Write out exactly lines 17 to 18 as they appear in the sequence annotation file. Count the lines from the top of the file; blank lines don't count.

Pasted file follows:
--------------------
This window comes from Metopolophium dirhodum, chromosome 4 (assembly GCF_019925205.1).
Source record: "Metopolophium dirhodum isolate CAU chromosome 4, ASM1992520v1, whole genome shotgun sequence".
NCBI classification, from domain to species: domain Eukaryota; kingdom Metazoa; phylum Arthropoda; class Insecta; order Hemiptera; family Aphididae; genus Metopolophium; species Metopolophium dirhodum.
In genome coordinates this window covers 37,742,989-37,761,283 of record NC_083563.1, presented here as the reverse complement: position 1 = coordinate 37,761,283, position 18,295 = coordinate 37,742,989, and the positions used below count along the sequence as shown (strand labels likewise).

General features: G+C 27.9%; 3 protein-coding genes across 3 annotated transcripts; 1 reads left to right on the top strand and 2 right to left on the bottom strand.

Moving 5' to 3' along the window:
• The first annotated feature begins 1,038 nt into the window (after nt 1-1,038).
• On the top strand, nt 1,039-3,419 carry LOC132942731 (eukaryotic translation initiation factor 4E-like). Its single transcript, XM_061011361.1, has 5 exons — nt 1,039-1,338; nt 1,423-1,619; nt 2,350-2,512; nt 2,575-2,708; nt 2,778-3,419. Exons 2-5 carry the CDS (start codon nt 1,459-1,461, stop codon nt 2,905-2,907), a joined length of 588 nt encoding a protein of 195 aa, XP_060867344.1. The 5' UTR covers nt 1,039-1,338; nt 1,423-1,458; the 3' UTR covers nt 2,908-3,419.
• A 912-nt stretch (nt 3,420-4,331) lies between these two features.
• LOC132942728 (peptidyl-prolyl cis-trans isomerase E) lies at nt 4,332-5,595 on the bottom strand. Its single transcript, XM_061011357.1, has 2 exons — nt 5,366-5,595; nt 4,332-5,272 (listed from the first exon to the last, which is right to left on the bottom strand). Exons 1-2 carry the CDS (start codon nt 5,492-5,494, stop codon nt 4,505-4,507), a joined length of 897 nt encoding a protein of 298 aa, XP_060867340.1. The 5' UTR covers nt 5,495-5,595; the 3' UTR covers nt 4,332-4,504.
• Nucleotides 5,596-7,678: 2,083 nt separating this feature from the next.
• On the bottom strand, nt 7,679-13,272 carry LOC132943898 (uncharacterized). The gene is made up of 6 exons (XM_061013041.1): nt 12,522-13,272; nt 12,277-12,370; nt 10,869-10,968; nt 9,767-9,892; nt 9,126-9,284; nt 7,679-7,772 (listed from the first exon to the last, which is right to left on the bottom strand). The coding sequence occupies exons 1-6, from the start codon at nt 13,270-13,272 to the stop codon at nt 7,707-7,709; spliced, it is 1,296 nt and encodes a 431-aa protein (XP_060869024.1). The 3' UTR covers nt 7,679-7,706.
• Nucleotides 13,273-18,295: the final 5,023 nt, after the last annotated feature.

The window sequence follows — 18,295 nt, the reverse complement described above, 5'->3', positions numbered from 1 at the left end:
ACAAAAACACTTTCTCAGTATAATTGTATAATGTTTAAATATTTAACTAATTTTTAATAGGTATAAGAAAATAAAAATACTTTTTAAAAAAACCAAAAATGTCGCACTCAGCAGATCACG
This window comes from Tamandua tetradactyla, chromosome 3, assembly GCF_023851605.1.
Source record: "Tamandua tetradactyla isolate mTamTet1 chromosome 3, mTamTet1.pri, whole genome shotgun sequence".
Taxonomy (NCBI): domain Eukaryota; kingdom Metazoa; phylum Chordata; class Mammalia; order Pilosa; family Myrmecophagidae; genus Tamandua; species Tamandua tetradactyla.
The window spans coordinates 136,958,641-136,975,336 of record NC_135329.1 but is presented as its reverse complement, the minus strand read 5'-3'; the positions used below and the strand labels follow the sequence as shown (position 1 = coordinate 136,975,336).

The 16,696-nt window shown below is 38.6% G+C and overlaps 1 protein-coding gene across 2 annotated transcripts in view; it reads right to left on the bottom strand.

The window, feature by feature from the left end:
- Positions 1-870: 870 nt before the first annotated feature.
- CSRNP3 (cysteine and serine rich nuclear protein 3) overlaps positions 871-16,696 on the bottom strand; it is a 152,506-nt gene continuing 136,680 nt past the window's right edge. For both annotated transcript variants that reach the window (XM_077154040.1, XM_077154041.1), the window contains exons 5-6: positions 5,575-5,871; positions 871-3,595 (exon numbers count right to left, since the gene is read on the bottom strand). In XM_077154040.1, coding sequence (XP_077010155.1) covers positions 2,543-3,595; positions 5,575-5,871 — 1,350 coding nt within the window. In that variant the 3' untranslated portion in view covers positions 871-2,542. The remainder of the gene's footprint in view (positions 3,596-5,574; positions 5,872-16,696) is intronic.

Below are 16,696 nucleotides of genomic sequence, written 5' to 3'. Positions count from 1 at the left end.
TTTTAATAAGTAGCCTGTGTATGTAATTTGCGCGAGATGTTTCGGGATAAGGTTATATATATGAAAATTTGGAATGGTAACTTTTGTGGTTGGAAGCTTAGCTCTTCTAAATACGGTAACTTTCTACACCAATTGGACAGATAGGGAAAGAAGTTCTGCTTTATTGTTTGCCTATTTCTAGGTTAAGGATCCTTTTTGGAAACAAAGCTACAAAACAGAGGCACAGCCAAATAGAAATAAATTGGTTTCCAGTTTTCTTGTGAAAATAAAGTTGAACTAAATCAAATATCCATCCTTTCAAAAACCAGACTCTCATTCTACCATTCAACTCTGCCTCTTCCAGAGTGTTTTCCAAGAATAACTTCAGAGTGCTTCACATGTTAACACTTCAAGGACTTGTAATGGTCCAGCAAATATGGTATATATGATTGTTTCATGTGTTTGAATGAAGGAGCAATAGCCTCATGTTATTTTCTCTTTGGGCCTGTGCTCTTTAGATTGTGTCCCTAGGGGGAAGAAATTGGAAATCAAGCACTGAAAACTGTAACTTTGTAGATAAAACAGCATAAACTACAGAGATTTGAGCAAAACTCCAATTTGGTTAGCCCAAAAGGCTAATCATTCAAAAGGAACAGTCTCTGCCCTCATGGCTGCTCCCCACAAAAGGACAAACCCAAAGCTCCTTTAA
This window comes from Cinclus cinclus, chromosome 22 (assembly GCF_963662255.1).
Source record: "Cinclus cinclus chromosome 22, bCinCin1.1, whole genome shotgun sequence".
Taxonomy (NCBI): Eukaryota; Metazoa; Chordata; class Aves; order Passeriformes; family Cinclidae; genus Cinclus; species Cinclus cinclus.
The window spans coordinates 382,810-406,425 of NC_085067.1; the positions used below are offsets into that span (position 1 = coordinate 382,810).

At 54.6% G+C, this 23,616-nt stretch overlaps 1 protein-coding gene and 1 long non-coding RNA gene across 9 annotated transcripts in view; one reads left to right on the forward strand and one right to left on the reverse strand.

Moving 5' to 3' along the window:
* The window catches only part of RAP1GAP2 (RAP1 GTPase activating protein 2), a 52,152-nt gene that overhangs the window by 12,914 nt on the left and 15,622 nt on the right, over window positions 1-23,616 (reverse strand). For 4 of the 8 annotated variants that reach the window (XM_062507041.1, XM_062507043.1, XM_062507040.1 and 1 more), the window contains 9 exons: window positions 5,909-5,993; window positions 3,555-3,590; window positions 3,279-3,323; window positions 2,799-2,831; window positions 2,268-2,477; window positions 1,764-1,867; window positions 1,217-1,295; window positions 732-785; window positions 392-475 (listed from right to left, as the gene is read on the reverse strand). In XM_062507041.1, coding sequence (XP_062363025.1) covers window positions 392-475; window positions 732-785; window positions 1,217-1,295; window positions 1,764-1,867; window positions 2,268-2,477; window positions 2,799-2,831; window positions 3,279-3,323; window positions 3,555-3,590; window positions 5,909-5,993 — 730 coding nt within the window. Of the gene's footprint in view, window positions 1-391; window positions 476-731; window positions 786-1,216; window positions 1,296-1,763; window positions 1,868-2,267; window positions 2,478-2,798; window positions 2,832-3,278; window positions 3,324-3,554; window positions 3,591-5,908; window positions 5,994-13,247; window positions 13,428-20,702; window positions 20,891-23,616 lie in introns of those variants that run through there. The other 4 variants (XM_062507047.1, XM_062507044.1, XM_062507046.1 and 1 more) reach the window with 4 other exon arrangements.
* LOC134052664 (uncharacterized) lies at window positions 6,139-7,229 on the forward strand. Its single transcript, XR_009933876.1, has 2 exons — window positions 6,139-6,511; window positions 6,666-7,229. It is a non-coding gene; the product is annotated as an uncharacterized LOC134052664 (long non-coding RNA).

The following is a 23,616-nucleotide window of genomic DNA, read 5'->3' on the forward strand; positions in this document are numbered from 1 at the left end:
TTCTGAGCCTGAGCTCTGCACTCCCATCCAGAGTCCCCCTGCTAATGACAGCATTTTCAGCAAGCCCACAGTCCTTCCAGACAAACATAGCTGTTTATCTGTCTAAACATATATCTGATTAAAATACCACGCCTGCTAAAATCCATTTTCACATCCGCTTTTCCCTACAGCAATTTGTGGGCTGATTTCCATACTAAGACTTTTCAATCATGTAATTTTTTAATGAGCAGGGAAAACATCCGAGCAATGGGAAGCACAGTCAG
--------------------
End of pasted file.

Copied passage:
Source record: "Tamandua tetradactyla isolate mTamTet1 chromosome 3, mTamTet1.pri, whole genome shotgun sequence".
Taxonomy (NCBI): domain Eukaryota; kingdom Metazoa; phylum Chordata; class Mammalia; order Pilosa; family Myrmecophagidae; genus Tamandua; species Tamandua tetradactyla.